Weekly Seminars

2012 – 2013

27 Sep 2012

Olivier Scaillet

Université de Genève and Swiss Finance Institute

Time-Varying Risk Premium in Large Cross-Sectional Equity Datasets


We develop an econometric methodology to infer the path of risk premia from a large unbalanced panel of individual stock returns.  We estimate the time-varying risk premia implied by conditional linear asset pricing models where the conditioning includes both instruments common to all assets and asset specific instruments.  The estimator uses simple weighted two-pass cross-sectional regressions, and we show its consistency and asymptotic normality under increasing cross-sectional and time series dimensions.  We address consistent estimation of the asymptotic variance, and testing for asset pricing restrictions induced by the no-arbitrage assumption in large economies.  The empirical analysis on returns for about ten thousands US stocks from July 1964 to December 2009 shows that conditional risk premia are large and volatile in crisis periods.  They exhibit large positive and negative strays from unconditional estimates, follow the macroeconomic cycles, and do not match risk premia estimates on standard sets of portfolios.  The asset pricing restrictions are rejected for a conditional four-factor model capturing market, size, value and momentum effects.  (With Patrick Gagliardini and Elisa Ossola.)

4 Oct 2012

Dong Hwan Oh and Andrew J. Patton

Duke University

Modelling Dependence in High Dimensions with Factor Copulas

This paper presents new models for the dependence structure, or copula, of economic variables based on a factor structure.  The proposed models are particularly attractive for high dimensional applications, involving fifty or more variables.  This class of models generally lacks a closed-form density, but analytical results for the implied tail dependence can be obtained using extreme value theory, and estimation via a simulation-based method using rank statistics is simple and fast.  We study the finite-sample properties of the estimation method for applications involving up to 100 variables, and apply the model to daily returns on all 100 constituents of the S&P 100 index. We find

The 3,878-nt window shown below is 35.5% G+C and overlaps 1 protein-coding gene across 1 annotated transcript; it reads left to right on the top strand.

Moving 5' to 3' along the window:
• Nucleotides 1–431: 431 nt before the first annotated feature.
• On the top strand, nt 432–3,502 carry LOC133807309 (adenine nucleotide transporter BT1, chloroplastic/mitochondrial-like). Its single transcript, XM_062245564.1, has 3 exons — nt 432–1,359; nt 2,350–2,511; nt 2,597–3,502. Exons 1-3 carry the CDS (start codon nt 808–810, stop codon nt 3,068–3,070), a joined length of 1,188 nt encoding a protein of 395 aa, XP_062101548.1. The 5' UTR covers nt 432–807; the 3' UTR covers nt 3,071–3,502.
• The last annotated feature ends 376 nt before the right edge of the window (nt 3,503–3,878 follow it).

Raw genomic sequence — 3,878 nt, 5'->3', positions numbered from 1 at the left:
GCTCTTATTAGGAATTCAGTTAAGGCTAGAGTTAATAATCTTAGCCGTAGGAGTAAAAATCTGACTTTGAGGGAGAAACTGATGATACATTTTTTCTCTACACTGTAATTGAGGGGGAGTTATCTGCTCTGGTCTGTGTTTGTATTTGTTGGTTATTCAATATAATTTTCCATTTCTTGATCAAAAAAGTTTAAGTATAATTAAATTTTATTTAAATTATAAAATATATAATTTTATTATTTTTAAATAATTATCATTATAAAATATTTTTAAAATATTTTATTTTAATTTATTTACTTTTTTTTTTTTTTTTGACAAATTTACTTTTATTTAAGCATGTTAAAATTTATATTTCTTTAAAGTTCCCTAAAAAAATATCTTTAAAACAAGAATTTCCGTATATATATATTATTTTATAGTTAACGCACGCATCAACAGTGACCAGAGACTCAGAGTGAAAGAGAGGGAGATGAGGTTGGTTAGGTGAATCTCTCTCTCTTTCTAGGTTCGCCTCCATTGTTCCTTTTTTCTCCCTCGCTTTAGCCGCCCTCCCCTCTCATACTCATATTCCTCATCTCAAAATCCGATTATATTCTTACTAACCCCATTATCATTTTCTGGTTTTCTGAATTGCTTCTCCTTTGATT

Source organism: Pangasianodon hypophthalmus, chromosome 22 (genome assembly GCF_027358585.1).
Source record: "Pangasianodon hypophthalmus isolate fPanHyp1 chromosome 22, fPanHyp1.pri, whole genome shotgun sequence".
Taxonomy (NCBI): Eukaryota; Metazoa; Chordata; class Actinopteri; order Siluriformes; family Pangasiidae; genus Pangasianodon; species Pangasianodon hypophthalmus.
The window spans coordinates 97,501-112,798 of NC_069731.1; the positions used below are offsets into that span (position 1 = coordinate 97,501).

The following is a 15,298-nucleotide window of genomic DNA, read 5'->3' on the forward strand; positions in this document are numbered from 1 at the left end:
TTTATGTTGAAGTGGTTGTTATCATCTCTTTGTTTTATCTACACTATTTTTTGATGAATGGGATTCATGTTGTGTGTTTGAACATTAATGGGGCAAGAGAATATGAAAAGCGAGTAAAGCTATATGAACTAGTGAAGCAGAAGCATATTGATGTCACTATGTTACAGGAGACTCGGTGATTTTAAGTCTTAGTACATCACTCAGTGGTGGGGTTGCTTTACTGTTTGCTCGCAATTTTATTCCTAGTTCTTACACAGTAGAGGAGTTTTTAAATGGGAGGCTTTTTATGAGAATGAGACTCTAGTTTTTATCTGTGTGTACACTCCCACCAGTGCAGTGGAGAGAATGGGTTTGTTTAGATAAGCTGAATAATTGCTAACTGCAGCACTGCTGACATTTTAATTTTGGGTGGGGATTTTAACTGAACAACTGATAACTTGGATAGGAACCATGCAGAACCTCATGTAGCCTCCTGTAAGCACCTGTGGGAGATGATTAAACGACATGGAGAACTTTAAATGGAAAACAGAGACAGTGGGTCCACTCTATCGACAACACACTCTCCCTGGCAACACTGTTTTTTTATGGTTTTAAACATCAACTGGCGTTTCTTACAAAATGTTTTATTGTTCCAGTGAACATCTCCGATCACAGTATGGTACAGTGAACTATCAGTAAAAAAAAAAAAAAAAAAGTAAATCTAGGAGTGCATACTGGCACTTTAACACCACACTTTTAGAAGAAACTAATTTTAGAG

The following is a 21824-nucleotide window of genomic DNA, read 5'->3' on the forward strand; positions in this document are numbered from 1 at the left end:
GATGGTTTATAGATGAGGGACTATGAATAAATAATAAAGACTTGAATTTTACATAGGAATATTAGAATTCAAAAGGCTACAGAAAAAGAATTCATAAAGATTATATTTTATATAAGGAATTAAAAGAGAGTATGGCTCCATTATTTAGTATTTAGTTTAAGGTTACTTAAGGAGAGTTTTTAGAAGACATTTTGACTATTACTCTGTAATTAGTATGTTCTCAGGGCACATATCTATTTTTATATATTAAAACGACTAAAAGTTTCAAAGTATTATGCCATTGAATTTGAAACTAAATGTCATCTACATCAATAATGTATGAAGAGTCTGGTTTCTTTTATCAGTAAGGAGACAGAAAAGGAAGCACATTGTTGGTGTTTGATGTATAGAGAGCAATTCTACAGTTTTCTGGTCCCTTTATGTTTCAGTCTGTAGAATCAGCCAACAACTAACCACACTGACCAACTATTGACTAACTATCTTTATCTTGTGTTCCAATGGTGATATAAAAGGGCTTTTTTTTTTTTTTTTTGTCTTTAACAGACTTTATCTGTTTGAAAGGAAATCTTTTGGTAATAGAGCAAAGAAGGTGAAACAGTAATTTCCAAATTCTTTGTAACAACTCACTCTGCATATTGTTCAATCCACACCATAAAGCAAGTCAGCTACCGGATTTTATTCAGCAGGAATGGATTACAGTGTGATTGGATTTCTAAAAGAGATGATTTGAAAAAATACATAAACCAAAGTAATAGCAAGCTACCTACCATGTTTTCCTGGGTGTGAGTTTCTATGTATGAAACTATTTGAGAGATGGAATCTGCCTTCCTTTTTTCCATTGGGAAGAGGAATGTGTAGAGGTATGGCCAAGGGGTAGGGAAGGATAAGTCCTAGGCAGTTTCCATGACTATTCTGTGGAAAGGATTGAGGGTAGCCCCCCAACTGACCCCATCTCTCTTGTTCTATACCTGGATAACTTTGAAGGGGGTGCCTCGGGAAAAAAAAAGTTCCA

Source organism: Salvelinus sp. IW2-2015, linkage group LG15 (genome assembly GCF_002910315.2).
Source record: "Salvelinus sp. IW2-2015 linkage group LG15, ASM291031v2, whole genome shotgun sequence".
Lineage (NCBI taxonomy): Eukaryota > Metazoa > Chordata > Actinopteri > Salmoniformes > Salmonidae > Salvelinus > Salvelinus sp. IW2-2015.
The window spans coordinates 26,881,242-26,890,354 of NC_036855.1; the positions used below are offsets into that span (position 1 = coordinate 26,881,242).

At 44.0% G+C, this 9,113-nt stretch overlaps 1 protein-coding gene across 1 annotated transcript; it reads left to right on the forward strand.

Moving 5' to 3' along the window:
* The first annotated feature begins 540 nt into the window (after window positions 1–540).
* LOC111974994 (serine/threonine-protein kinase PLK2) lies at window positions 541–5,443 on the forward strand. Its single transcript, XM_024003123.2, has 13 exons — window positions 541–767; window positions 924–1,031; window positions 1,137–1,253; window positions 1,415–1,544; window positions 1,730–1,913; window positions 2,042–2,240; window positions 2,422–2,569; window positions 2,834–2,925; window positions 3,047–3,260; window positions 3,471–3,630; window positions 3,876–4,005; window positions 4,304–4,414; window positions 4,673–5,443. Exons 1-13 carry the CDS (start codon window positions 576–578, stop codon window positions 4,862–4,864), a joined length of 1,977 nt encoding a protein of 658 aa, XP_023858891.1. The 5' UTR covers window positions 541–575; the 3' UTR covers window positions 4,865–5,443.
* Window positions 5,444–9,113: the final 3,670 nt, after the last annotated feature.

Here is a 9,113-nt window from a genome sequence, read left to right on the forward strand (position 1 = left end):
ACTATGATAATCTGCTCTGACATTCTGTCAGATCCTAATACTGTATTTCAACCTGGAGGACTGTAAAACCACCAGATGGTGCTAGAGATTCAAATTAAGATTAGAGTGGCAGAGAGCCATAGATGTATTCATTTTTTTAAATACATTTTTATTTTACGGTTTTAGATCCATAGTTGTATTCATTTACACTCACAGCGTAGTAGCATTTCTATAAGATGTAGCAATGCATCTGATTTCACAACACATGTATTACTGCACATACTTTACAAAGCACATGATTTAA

significant evidence of tail dependence, heterogeneous dependence, and asymmetric dependence, with dependence being stronger in crashes than in booms.  We also show that the proposed factor copula model provides superior estimates of some measures of systemic risk.
12 Oct 2012

Francis X. Diebold

University of Pennsylvania

A Markov-Switching Multi-Fractal Inter-Trade Duration Model, with Application to U.S. Equities

We propose and illustrate a Markov-switching multi-fractal duration (MSMD) model for analysis of inter-trade durations in financial markets.  MSMD is a parameter-driven long-memory model of conditional intensity dynamics, with long memory driven by structural Markov-switching components.  The popular standard ACD duration model neglects all of those features.  A few other notable duration models have featured them in isolation or in smaller assemblies, but none have featured them all.  MSMD does so in a simple and parsimonious fashion, successfully capturing the key features of financial market inter-trade durations: long-memory dynamics and over-dispersed distributions.  Empirical exploration suggests MSMD’s superiority relative to the leading competitor. (With F. Chen and F. Schorfheide)
18-19 Oct 2012

The Economics of Home Production and Nonmarket Work

Link to seminar website:


22 Oct 2012

Peter Carr

New York University and Morgan Stanley

A new framework for analyzing volatility risk and volatility risk premium in each option contract